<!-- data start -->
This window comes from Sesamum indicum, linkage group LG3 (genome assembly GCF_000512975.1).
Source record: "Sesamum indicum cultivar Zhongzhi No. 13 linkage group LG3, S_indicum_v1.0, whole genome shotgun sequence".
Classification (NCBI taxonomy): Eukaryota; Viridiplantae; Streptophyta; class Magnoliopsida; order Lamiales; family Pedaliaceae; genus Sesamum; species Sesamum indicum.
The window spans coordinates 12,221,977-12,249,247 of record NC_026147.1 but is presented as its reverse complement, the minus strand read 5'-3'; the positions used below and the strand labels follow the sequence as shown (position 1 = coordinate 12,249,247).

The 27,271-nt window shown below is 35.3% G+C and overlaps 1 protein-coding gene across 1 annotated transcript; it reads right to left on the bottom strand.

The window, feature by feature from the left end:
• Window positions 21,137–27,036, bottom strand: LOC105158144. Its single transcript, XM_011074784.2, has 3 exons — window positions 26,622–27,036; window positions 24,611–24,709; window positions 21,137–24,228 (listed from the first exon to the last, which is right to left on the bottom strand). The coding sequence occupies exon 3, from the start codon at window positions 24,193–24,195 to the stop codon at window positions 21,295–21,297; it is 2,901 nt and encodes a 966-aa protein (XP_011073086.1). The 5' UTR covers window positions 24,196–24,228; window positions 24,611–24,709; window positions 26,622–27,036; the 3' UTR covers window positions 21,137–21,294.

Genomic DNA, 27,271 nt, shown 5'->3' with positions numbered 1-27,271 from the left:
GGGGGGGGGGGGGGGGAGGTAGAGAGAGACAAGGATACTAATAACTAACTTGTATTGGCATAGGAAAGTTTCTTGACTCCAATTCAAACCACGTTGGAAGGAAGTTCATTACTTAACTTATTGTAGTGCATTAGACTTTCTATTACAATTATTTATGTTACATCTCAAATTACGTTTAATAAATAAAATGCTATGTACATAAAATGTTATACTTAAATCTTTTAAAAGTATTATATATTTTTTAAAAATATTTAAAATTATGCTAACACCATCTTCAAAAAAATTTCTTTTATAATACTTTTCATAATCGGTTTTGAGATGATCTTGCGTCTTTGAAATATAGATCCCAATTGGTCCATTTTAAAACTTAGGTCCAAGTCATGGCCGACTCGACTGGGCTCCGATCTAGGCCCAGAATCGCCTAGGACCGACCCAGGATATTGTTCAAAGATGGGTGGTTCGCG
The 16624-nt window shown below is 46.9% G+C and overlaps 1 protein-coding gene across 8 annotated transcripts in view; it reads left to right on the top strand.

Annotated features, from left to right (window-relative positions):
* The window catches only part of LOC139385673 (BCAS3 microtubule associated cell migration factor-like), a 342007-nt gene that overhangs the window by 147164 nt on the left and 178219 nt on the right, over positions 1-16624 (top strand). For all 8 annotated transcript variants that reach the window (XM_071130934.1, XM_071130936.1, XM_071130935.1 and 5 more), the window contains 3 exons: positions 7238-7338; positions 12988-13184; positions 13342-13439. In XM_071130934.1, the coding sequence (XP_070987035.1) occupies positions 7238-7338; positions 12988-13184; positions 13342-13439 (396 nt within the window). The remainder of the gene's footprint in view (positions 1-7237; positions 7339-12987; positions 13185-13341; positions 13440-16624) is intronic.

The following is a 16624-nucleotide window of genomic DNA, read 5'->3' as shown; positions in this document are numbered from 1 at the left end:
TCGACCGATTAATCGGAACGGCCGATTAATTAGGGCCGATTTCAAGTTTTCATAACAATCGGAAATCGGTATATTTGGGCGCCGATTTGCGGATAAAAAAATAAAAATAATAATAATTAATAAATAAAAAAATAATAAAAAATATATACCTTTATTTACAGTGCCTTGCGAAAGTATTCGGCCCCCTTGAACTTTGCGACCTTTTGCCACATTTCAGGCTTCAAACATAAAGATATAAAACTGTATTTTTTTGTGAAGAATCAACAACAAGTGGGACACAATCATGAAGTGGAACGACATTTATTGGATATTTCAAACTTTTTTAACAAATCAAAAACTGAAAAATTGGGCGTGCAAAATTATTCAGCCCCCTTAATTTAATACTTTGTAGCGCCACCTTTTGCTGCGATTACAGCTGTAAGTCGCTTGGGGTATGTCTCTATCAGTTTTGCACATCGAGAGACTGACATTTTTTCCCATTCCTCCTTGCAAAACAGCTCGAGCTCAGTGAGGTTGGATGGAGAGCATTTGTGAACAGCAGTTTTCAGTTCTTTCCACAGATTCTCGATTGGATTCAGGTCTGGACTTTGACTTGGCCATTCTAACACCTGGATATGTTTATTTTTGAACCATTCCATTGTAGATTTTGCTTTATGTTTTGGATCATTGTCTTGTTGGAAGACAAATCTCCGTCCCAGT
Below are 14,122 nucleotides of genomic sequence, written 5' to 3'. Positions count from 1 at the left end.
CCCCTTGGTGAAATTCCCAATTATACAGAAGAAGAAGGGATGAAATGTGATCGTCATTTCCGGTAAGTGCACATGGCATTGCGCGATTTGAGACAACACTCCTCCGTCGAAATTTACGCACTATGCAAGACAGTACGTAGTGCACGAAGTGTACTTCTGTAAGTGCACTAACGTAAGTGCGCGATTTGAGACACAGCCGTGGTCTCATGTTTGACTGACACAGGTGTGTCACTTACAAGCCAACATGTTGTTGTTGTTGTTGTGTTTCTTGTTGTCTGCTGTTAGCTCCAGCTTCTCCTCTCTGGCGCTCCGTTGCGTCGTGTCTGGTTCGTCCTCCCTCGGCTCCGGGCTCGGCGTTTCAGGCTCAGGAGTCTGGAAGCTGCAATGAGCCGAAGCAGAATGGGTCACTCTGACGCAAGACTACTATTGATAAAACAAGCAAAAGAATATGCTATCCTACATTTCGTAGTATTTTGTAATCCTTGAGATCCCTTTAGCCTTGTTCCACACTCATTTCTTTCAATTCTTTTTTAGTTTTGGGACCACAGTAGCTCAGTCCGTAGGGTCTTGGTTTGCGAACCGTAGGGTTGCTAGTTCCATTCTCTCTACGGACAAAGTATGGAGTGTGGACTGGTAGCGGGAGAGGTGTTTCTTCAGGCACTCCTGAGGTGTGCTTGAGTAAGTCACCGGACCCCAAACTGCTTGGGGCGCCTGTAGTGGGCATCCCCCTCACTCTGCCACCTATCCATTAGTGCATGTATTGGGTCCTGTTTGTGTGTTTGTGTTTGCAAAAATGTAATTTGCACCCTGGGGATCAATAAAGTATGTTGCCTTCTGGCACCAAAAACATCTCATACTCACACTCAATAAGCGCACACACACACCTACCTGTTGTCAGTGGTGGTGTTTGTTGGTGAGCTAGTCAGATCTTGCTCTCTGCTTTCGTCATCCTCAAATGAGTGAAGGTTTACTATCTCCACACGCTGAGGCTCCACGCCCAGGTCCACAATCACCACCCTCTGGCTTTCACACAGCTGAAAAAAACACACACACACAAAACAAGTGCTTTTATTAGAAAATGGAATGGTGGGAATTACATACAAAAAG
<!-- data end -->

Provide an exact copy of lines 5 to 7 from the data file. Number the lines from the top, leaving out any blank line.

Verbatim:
The 27,271-nt window shown below is 35.3% G+C and overlaps 1 protein-coding gene across 1 annotated transcript; it reads right to left on the bottom strand.

The window, feature by feature from the left end:
• Window positions 21,137–27,036, bottom strand: LOC105158144. Its single transcript, XM_011074784.2, has 3 exons — window positions 26,622–27,036; window positions 24,611–24,709; window positions 21,137–24,228 (listed from the first exon to the last, which is right to left on the bottom strand). The coding sequence occupies exon 3, from the start codon at window positions 24,193–24,195 to the stop codon at window positions 21,295–21,297; it is 2,901 nt and encodes a 966-aa protein (XP_011073086.1). The 5' UTR covers window positions 24,196–24,228; window positions 24,611–24,709; window positions 26,622–27,036; the 3' UTR covers window positions 21,137–21,294.